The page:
I can so quote the Manual word for word, Chief, I can. Listen to this: “Agents must never show signs of emotion over personal matters. You have been accepted into our corps on the understanding you were raised tough, in the stiff upper lip tradition. A gentle tear rolling down the cheek is permissible on occasions of national pride – the raising of our flag, the sounding of our national anthem, Advance Australia Fair. Agents should not burst into tears on the rendering of Waltzing Matilda or Aussie-Aussie-Aussie, Oi-Oi-Oi, though a visible tightening of the throat, indicating restrained, almost uncontrollable emotion, is in certain cases warranted.”
Hey, Chief, are you sure our driver knows what he’s doing? It’s pretty dark out there, but somehow it looks like familiar territory.
If you say so, Chief. Okay, I’ll just lie back and relax. I’m still a bit tense after Pearly Gates.
Chief, do you remember the hundreds of hours I put in learning the language for that Russian job? What a stuff-up! How was I to know they were teaching me Swahili, not Russian? And the botched job by those cosmetic surgeons trying to transform me into a Korean. Just sheer luck that I was turned away at the Russian border by that officious Customs official.
If I had been allowed through and begun duties in Moscow with the Russian scientists, they would have quickly smelled a rat. A Swahili-speaking pseudo-Korean with a botched facelift might have been too much for them.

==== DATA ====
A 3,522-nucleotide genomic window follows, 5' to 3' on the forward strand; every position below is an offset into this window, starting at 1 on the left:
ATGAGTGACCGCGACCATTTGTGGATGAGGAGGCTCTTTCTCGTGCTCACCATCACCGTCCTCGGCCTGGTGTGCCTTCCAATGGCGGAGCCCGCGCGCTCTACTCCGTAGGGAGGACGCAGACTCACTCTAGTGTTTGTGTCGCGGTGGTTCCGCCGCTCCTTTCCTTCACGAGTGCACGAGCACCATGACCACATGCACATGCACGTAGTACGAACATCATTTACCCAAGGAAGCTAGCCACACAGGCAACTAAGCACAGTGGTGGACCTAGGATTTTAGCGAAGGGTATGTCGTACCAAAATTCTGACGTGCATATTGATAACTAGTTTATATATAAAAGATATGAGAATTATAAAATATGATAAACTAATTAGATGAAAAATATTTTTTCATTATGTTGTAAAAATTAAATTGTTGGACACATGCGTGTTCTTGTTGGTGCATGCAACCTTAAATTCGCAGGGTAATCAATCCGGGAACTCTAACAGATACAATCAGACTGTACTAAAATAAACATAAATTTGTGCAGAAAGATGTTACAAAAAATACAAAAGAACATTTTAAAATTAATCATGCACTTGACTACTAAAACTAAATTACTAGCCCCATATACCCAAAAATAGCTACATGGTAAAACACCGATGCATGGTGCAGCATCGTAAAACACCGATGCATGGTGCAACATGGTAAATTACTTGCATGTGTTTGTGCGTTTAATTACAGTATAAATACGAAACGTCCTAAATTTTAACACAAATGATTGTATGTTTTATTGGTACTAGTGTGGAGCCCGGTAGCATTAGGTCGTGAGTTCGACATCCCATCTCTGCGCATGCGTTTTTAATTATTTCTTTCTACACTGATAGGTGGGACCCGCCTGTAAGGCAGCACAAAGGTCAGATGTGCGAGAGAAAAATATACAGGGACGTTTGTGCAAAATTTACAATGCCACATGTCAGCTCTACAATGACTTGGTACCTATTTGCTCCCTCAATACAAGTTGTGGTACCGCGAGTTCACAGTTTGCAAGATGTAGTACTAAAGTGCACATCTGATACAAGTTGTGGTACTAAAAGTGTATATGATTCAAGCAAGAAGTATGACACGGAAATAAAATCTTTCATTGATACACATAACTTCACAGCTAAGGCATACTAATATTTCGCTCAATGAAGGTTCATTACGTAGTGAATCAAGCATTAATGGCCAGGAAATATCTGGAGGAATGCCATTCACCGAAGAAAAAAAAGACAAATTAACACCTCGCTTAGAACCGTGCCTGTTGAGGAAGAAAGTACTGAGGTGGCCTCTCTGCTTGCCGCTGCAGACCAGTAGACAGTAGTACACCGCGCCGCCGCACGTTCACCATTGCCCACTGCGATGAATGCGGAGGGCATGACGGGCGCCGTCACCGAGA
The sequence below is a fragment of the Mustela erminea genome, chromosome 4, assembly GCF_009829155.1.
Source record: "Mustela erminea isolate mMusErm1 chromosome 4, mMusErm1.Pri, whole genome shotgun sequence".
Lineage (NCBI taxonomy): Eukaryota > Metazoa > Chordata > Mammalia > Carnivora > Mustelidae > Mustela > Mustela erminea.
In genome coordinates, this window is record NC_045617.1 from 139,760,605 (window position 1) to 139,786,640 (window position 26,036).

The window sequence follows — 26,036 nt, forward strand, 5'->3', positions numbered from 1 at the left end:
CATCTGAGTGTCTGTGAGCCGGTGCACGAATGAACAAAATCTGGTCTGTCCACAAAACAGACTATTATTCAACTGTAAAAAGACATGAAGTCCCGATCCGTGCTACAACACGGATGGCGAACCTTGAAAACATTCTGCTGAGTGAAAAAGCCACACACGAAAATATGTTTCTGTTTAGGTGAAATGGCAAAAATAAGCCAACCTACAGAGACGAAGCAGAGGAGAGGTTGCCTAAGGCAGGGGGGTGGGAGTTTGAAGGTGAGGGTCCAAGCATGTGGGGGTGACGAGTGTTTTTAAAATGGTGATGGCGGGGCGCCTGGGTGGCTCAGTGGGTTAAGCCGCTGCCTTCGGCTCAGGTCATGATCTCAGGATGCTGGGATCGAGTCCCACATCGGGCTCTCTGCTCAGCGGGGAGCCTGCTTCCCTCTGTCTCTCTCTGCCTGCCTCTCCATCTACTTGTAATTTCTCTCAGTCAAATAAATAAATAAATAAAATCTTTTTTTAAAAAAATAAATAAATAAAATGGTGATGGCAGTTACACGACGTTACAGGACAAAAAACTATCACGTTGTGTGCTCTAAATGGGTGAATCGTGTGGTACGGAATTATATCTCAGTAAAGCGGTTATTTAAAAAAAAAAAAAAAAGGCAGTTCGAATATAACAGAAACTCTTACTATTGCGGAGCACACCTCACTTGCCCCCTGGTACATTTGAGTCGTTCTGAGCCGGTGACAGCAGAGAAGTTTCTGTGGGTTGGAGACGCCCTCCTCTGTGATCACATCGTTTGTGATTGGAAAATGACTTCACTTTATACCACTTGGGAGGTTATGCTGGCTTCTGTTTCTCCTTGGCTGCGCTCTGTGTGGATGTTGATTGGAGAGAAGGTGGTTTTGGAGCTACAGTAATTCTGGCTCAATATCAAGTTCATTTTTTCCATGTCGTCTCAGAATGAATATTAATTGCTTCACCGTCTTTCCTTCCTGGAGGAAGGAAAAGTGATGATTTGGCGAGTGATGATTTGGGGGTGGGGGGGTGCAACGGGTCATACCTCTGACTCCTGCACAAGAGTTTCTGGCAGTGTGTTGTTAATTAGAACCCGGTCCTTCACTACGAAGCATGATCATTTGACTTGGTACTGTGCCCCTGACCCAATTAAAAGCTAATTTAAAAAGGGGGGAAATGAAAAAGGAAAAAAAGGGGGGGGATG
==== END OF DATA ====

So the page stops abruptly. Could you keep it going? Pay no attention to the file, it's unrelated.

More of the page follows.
I still remember how angry you were when I walked back disconsolate after being checked at the checkpoint. Strange that your internal inquiry into who was responsible for the Swahili bungle never turned up a perpetrator. And, of course, the cosmetic surgeons had fled. I’d like to get my hands on them. It was the end of my marriage; my wife Marsha wouldn’t believe it was me when I walked in the door and our dog Gerald attacked me.
Marsha said that even if I was me under all those funny-looking bumps on my face, she’d had enough of the marriage. “I’m getting out of here,” she told me. “Even if you are you, I’m going, 001. You’re married to Top Secret Security, not to me.” She stormed out of the house, dragging Gerald on his leash and that’s the last I’ve seen of them.
I didn’t cry, I remembered my training, I went out to the back yard and punched the lights out of the Mercedes.
Eh? Yes, it is Top Secret’s vehicle. I paid for the repairs myself. Section F3 of the Manual – Self Inflicted Wounds and Damage.
Chief, look out there, there’s something gone horribly wrong. Can’t you see? I know this country. I’m sure of it. This is the road leading into Pearly Gates. Look! Look! There’s their sign, in plain English. Pearly Gates Dormitory Retreat 2km. We’re only two kilometres from that bloody hellhole. I’m getting very bad vibes about this, Chief.
And look! Look! Another sign … Pearly Psychiatric. Why are you opening the car door, Chief? Take your hands off me. We’re going at 120. Chief! Ch…i…e-e-e-e…
(This column by Mick Barnes is also on the Web in curmudgeonblog.com along with other silly and serious issues.)